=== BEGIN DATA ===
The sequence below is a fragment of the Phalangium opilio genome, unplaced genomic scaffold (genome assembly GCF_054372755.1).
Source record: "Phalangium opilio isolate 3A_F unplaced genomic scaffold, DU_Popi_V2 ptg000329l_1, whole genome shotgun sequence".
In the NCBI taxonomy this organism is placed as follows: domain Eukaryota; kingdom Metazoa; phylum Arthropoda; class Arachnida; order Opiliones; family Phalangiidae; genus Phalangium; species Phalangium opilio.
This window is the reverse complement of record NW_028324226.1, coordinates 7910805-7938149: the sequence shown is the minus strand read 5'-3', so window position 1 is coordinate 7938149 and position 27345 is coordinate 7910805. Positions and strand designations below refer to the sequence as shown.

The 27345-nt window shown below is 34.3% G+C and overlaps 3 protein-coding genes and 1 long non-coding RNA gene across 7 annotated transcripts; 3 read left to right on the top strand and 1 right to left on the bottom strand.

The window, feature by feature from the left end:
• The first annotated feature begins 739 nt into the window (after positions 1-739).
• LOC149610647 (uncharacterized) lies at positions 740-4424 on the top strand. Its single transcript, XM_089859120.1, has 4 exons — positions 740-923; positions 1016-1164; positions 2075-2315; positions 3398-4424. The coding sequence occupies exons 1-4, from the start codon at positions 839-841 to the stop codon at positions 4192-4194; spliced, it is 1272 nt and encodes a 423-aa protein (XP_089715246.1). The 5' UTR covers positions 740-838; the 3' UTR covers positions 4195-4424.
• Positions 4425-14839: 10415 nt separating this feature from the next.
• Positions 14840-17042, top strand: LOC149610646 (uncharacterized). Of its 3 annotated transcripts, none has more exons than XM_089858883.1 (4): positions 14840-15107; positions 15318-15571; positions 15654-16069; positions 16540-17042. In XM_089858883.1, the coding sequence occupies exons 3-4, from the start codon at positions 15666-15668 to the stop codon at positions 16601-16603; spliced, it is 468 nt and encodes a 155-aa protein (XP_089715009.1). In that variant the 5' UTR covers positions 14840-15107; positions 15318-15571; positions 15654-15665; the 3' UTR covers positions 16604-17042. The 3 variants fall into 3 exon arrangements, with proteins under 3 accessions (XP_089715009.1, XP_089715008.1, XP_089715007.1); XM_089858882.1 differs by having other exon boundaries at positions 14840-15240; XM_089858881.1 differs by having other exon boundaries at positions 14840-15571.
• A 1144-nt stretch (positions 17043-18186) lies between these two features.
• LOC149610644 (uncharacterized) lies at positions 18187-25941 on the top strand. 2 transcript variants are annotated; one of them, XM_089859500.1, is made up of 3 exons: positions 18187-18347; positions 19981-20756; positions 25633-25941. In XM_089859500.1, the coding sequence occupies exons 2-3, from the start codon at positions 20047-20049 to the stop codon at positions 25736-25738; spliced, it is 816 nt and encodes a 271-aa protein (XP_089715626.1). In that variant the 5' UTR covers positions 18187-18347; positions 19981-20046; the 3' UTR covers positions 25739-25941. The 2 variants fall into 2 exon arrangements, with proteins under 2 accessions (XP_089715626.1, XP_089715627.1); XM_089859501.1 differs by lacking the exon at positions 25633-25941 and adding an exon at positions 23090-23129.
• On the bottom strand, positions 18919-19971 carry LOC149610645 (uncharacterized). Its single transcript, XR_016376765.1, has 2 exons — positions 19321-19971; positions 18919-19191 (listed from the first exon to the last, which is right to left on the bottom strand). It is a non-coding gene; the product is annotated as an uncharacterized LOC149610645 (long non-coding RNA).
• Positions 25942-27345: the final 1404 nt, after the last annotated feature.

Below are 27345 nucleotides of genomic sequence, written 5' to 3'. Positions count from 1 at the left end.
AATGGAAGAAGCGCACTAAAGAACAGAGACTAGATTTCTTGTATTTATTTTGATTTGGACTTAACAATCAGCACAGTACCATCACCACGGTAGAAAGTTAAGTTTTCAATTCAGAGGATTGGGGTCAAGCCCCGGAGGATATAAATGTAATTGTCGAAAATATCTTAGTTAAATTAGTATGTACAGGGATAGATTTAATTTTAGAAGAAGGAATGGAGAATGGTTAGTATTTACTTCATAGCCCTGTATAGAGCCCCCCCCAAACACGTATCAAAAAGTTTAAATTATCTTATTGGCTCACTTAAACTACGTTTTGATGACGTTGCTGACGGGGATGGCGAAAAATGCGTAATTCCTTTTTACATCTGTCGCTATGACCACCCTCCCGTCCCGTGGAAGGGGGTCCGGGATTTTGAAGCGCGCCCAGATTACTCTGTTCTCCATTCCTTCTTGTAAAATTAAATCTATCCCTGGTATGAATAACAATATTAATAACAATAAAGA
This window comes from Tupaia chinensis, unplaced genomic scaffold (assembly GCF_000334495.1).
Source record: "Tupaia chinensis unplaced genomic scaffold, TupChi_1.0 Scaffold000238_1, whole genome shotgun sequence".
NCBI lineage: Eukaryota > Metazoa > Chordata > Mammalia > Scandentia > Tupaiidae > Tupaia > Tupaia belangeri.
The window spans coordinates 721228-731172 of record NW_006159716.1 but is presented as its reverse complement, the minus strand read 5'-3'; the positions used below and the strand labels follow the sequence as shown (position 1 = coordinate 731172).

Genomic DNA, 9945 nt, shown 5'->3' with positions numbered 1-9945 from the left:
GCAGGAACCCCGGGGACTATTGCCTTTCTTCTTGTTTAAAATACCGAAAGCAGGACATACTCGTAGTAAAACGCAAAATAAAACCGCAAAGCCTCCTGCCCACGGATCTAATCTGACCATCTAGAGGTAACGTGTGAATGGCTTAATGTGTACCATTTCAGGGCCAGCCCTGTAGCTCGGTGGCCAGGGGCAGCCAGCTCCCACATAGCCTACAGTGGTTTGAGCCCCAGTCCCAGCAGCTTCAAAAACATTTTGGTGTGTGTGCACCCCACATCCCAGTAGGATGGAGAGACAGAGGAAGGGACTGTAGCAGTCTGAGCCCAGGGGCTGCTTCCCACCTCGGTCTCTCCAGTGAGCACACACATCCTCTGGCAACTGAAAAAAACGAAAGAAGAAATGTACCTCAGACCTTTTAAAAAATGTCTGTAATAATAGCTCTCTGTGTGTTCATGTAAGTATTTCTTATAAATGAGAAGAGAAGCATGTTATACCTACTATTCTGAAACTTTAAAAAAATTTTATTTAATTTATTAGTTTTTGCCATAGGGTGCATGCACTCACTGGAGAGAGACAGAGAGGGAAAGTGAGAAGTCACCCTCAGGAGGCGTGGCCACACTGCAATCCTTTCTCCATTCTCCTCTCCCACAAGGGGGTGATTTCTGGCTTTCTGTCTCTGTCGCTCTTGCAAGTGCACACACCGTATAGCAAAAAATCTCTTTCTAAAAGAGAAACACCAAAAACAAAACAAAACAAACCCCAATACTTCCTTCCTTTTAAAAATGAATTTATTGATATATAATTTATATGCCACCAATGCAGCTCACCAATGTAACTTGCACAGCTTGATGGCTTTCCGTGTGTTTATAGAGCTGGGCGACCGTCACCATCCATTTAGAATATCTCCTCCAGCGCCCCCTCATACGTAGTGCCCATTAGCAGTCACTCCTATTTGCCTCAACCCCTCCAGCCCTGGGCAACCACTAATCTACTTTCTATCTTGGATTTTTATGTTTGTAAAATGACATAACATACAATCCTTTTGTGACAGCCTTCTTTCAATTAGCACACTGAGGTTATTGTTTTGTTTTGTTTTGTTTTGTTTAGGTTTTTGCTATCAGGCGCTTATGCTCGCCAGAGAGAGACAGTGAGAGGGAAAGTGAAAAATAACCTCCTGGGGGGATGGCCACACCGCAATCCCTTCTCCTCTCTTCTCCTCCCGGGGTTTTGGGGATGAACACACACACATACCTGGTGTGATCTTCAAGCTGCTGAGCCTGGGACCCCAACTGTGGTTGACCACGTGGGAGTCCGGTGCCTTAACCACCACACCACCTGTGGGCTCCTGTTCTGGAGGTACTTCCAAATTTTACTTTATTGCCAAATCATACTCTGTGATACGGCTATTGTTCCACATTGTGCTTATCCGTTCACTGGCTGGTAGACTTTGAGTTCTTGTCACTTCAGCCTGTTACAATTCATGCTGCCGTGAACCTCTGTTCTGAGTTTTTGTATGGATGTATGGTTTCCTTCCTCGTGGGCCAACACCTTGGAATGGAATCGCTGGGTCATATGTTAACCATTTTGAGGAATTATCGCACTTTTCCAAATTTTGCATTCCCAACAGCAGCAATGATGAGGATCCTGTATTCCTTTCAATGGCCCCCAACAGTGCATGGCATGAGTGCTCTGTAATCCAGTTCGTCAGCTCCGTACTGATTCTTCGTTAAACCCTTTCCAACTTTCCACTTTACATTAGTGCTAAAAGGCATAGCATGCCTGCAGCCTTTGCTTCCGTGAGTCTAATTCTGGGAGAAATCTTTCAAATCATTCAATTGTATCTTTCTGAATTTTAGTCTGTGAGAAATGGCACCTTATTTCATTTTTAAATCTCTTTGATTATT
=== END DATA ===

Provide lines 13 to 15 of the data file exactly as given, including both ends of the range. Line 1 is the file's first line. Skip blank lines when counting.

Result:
• On the bottom strand, positions 18919-19971 carry LOC149610645 (uncharacterized). Its single transcript, XR_016376765.1, has 2 exons — positions 19321-19971; positions 18919-19191 (listed from the first exon to the last, which is right to left on the bottom strand). It is a non-coding gene; the product is annotated as an uncharacterized LOC149610645 (long non-coding RNA).
• Positions 25942-27345: the final 1404 nt, after the last annotated feature.

Below are 27345 nucleotides of genomic sequence, written 5' to 3'. Positions count from 1 at the left end.